Email Productivity

Written by Gregg Ruais
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There's little doubt that email has made the workplace more productive, but have we attained peak communication efficiency? All research conducted by email management consultants indicates that we have not. Consider the fact that at some of the most respected companies in the world, more than half of all emails sent and received through corporate servers have nothing to do with business. Moreover, a large percentage of those personal emails contain image and movie attachments.

Browsing through everyone's Microsoft Outlook folders would clearly be counterproductive. It's efficiency that businesses are after, not actively trying to burn people. The cost of reading all office emails would most likely outweigh the productivity gained from it. Besides, this type of auditing would create serious contempt for management. Nobody wants their bosses peering into everything they do.

Improved Email Productivity through Communication and Measuring

How does a company's leadership assess the emails their employees send without instigating employee outrage? Most importantly, there needs to be communication. Employees deserve to know if there's a possibility that HR or management will read one or more of their emails. Secondly, employees need to be measured. Without measuring both team and individual email compliance, business leaders cannot possibly improve their communications efficiency.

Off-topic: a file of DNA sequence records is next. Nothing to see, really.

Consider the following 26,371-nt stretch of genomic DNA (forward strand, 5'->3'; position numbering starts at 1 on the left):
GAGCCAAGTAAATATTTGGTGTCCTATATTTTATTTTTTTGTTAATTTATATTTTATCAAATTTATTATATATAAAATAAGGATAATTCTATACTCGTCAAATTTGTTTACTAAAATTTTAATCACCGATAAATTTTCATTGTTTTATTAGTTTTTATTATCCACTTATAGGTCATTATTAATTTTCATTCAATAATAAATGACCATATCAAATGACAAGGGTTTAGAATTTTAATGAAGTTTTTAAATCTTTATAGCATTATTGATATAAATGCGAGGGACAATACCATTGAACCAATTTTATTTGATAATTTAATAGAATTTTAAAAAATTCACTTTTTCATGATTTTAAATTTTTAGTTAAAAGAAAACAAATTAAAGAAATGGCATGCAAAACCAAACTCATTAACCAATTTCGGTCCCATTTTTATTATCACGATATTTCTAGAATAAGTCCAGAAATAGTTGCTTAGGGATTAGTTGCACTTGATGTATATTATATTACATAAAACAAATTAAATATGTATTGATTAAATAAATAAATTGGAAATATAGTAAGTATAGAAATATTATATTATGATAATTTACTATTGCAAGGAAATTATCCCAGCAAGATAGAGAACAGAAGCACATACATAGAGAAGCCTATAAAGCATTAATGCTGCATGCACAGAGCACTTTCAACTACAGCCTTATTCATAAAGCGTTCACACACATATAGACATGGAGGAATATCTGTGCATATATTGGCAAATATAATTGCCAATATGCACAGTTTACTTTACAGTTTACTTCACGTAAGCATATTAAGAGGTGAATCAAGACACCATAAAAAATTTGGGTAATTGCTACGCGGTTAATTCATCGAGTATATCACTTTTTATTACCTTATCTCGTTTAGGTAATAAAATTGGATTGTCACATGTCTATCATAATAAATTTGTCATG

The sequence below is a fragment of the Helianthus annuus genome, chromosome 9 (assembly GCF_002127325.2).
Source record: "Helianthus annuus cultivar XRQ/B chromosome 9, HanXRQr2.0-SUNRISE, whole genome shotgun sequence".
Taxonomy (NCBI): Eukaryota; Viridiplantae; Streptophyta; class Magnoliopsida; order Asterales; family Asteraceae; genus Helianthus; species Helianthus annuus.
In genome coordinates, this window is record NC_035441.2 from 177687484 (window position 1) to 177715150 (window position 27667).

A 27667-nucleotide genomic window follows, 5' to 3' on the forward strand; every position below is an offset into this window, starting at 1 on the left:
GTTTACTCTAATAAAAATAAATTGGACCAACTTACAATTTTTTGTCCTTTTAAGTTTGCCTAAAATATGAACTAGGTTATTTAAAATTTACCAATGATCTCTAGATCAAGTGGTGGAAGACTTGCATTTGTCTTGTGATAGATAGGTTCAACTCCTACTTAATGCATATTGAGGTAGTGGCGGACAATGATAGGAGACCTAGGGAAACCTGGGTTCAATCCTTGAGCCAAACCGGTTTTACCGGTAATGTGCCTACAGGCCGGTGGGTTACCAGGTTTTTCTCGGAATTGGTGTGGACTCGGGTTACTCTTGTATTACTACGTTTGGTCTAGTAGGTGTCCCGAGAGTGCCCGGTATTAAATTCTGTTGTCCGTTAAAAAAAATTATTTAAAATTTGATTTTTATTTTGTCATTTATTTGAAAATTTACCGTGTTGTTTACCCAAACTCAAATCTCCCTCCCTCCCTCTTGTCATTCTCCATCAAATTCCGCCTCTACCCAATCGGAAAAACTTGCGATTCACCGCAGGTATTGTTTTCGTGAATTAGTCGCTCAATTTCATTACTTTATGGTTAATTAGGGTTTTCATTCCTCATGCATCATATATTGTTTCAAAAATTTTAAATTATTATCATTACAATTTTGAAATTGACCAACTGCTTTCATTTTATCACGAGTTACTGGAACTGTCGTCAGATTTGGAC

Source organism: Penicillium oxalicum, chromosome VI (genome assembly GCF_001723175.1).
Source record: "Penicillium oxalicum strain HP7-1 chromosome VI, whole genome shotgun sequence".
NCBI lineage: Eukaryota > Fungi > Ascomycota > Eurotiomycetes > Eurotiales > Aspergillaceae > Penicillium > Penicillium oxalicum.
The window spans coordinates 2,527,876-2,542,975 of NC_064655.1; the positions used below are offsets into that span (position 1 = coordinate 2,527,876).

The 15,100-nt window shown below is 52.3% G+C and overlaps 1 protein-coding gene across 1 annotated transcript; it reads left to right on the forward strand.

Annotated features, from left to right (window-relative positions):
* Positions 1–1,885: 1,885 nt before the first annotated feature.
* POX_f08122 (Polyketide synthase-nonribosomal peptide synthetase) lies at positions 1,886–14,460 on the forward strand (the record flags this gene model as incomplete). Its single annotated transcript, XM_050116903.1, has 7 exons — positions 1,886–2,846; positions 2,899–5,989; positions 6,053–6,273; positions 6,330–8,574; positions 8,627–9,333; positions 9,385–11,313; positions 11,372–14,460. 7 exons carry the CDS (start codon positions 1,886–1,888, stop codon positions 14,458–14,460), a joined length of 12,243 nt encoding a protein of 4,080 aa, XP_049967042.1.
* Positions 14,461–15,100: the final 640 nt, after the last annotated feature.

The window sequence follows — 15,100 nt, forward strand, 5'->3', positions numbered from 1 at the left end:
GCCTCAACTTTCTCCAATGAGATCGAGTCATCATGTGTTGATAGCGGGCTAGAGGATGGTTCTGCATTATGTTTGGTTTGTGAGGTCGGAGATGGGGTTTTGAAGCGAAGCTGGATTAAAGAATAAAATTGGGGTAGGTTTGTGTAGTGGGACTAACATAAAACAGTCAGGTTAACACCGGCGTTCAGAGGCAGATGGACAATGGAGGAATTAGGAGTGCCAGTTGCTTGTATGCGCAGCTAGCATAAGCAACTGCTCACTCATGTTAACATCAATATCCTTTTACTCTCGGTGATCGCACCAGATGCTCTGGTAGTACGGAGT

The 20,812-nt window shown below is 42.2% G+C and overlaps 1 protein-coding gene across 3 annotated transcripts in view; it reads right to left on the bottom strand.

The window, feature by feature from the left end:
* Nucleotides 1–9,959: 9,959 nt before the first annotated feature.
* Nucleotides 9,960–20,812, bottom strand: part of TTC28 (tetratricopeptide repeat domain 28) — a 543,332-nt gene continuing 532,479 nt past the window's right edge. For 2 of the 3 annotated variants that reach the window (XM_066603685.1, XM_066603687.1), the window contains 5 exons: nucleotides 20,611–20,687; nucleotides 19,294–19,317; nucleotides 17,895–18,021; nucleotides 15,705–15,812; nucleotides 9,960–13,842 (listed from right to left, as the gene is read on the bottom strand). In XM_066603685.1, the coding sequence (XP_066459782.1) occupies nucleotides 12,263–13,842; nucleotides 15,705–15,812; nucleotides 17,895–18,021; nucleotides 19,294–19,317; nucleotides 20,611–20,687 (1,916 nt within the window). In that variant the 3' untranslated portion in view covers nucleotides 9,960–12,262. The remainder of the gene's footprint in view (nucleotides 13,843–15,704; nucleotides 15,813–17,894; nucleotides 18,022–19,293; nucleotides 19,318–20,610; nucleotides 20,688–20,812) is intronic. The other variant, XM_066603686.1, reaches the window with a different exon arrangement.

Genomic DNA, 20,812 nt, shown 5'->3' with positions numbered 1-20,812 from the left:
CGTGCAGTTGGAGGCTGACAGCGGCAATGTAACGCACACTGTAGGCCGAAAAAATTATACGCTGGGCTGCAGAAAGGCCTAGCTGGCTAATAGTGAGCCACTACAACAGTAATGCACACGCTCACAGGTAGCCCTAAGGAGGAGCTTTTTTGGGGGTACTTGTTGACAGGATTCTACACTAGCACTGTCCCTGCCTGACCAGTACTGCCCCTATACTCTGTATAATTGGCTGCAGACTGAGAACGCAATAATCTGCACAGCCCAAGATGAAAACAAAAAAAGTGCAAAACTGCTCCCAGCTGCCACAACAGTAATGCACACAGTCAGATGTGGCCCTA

There are software programs that detect high-threat activity. These programs create detailed reports that present management with accurate numbers on how often people send personal emails as opposed to professional emails, what types of file attachments they send, and whether or not messages contain inappropriate content. Managers do not have to read all emails. Instead, they should read only the messages that software-generated reports detect as suspicious. Employee email productivity improves considerably when workers know they are being measured. The people who break email policies can be warned, and if that doesn't work, management can take further action.


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